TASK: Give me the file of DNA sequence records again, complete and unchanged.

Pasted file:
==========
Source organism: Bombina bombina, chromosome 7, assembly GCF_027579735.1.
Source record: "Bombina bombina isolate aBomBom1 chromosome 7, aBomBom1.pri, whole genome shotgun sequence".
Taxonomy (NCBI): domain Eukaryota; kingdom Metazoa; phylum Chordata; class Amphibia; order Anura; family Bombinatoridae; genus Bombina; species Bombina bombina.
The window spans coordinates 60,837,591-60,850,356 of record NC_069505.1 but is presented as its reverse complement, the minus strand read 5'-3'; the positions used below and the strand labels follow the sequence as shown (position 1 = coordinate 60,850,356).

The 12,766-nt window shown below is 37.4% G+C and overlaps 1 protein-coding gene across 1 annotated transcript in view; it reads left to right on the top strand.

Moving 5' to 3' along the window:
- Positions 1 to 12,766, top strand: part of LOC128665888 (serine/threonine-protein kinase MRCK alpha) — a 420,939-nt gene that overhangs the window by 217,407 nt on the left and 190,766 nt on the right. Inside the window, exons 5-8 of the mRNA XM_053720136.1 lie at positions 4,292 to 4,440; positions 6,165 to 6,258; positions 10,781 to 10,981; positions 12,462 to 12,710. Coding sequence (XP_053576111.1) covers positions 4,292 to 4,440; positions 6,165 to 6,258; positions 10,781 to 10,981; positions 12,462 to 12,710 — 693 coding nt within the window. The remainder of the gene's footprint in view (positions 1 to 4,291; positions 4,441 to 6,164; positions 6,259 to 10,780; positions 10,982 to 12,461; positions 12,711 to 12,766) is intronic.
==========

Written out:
Source organism: Bombina bombina, chromosome 7, assembly GCF_027579735.1.
Source record: "Bombina bombina isolate aBomBom1 chromosome 7, aBomBom1.pri, whole genome shotgun sequence".
Taxonomy (NCBI): domain Eukaryota; kingdom Metazoa; phylum Chordata; class Amphibia; order Anura; family Bombinatoridae; genus Bombina; species Bombina bombina.
The window spans coordinates 60,837,591-60,850,356 of record NC_069505.1 but is presented as its reverse complement, the minus strand read 5'-3'; the positions used below and the strand labels follow the sequence as shown (position 1 = coordinate 60,850,356).

The 12,766-nt window shown below is 37.4% G+C and overlaps 1 protein-coding gene across 1 annotated transcript in view; it reads left to right on the top strand.

Moving 5' to 3' along the window:
- Positions 1 to 12,766, top strand: part of LOC128665888 (serine/threonine-protein kinase MRCK alpha) — a 420,939-nt gene that overhangs the window by 217,407 nt on the left and 190,766 nt on the right. Inside the window, exons 5-8 of the mRNA XM_053720136.1 lie at positions 4,292 to 4,440; positions 6,165 to 6,258; positions 10,781 to 10,981; positions 12,462 to 12,710. Coding sequence (XP_053576111.1) covers positions 4,292 to 4,440; positions 6,165 to 6,258; positions 10,781 to 10,981; positions 12,462 to 12,710 — 693 coding nt within the window. The remainder of the gene's footprint in view (positions 1 to 4,291; positions 4,441 to 6,164; positions 6,259 to 10,780; positions 10,982 to 12,461; positions 12,711 to 12,766) is intronic.